United States District Court, D. Nevada
DAVID K. SCHULT, Petitioner,
BRIAN COX, et al., Respondents.
the court for a decision on the merits is an application for
a writ of habeas corpus filed by David K. Schult, a Nevada
prisoner. ECF No. 6.
January 2009, Schult was convicted, pursuant to jury
verdicts, of sexual assault with a minor under fourteen years
of age, lewdness with a child under the age of fourteen, and
child abuse and neglect. He was sentenced to twenty years to
life on the assault count, a concurrent term of ten years to
life on the lewdness count, and a consecutive term of 96 to
240 months on the child abuse count. Schult was further
sentenced to lifetime supervision and ordered to register as
a sex offender. The judgment of conviction was filed on April
filed a direct appeal. The judgment of conviction was
affirmed by the Nevada Supreme Court on May 10, 2010. On
November 19, 2010, Schult filed a petition for writ of habeas
corpus in the state district court. The court entered an
order denying relief on December 19, 2013. Schult appealed.
On January 15, 2015, the Nevada Supreme Court entered an
order affirming the lower court's denial of relief.
initiated this habeas proceeding in July 2015 and, on
September 5, 2015, filed the petition now before this court
for decision. In screening the petition under Habeas Rule 4,
the court concluded that Grounds One, Three, Four, Five, Six
and Seven of the petition fail to state a claim for which
habeas relief may be granted. ECF No. 7. Pursuant to
respondents' motion to dismiss (ECF No. 13), the court
dismissed a portion of Ground Two. ECF No. 23.
STANDARDS OF REVIEW
action is governed by the Antiterrorism and Effective Death
Penalty Act (AEDPA). 28 U.S.C. § 2254(d) sets forth the
standard of review under AEDPA:
An application for a writ of habeas corpus on behalf of a
person in custody pursuant to the judgment of a State court
shall not be granted with respect to any claim that was
adjudicated on the merits in State court proceedings unless
the adjudication of the claim -
(1) resulted in a decision that was contrary to, or involved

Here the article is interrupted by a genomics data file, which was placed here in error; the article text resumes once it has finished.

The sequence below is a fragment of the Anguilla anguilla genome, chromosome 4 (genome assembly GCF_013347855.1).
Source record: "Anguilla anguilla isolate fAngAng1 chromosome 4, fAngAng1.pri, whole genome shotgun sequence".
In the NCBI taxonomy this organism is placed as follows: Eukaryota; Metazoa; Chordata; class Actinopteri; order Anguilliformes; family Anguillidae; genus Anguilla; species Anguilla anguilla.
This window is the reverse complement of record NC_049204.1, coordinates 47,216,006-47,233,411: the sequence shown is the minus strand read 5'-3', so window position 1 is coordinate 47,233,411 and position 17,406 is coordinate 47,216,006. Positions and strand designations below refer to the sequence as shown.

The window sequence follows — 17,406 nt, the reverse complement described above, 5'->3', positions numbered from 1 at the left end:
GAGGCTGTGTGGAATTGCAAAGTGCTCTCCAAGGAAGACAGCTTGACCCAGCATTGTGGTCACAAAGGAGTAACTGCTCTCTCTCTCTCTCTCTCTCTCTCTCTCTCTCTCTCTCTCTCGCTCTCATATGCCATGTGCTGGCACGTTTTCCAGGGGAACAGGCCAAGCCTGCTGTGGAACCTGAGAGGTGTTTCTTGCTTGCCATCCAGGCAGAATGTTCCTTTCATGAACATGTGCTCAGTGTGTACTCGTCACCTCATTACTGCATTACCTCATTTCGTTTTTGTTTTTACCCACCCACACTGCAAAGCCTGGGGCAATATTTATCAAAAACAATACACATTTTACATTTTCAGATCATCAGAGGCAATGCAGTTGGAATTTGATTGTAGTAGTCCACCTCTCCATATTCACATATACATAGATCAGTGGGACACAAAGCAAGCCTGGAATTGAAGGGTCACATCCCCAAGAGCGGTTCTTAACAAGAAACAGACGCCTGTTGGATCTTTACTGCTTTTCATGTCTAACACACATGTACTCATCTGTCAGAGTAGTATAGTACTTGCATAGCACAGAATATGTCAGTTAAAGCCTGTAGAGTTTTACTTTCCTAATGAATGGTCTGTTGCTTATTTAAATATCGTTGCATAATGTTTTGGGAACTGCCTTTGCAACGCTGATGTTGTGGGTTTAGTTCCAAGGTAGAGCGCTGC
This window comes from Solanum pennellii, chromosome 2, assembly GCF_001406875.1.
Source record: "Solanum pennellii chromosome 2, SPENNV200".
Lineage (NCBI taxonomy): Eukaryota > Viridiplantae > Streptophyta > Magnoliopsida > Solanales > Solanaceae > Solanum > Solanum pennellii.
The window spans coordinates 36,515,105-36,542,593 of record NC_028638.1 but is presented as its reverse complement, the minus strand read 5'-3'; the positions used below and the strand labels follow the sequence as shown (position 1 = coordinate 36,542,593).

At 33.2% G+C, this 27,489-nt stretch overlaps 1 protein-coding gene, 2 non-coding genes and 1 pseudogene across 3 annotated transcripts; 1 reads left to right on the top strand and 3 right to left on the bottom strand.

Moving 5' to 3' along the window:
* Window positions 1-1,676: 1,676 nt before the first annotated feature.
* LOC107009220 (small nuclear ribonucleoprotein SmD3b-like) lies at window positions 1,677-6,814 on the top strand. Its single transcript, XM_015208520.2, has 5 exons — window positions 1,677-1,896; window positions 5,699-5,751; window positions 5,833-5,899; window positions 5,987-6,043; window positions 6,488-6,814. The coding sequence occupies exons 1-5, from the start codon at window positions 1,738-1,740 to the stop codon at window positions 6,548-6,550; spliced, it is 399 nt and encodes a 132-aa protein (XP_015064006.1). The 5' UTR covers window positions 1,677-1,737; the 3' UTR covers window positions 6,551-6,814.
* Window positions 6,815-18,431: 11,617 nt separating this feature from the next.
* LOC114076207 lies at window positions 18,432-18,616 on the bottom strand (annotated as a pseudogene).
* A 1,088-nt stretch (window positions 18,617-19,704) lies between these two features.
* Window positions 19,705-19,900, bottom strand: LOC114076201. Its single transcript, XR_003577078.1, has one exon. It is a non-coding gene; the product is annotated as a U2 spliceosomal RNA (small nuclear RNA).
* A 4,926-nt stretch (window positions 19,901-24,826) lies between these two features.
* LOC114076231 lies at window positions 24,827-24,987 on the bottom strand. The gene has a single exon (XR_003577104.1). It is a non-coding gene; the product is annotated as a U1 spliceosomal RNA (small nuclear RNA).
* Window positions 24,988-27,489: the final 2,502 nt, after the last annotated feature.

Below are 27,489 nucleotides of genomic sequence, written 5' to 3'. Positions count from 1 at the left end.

an unreasonable application of, clearly established Federal
law, as determined by the Supreme Court of the United States;
(2) resulted in a decision that was based on an unreasonable
determination of the facts in light of the evidence presented
in the State court proceeding.
28 U.S.C. § 2254(d).
decision of a state court is "contrary to" clearly
established federal law if the state court arrives at a
conclusion opposite that reached by the Supreme Court on a
question of law or if the state court decides a case
differently than the Supreme Court has on a set of materially
indistinguishable facts. Williams v. Taylor, 529
U.S. 362, 405-06 (2000). An "unreasonable
application" occurs when "a state-court decision
unreasonably applies the law of [the Supreme Court] to the
facts of a prisoner's case." Id. at 409.
"[A] federal habeas court may not "issue the writ
simply because that court concludes in its independent
judgment that the relevant state-court decision applied
clearly established federal law erroneously or
incorrectly." Id. at 411.
Supreme Court has explained that "[a] federal
court's collateral review of a state-court decision must
be consistent with the respect due state courts in our
federal system." Miller-El v. Cockrell, 537
U.S. 322, 340 (2003). The "AEDPA thus imposes a
'highly deferential standard for evaluating state-court
rulings, ' and 'demands that state-court decisions be
given the benefit of the doubt.'" Renico v.
Lett, 559 U.S. 766, 773 (2010) (quoting Lindh v.
Murphy, 521 U.S. 320, 333, n. 7 (1997); Woodford v.
Viscotti, 537 U.S. 19, 24 (2002) (per curiam)). "A
state court's determination that a claim lacks merit
precludes federal habeas relief so long as 'fairminded
jurists could disagree' on the correctness of the state
court's decision." Harrington v. Richter,
562 U.S. 86, 101 (2011) (citing Yarborough v.
Alvarado, 541 U.S. 652, 664 (2004)). The Supreme Court
has emphasized "that even a strong case for relief does
not mean the state court's contrary conclusion was
unreasonable." Id. (citing Lockyer v.
Andrade, 538 U.S. 63, 75 (2003)); see also Cullen v.
Pinholster, 563 U.S. 170, 181 (2011) (describing the
AEDPA standard as "a difficult to meet and highly
deferential standard for evaluating state-court rulings,
which demands that state-court decisions be given the benefit
of the doubt") (internal quotation marks and citations
federal court may not second-guess a state court's
fact-finding process unless, after review of the state-court
record, it determines that the state court was not merely
wrong, but actually unreasonable." Taylor v.
Maddox, 366 F.3d 992, 999 (9th Cir. 2004);
see also Miller-El, 537 U.S. at 340 ("[A]
decision adjudicated on the merits in a state court and based
on a factual determination will not be overturned on factual
grounds unless objectively unreasonable in light of the
evidence presented in the state-court proceeding, §
2254(d)(2)."). Because de novo review is more
favorable to the petitioner, federal courts can deny writs of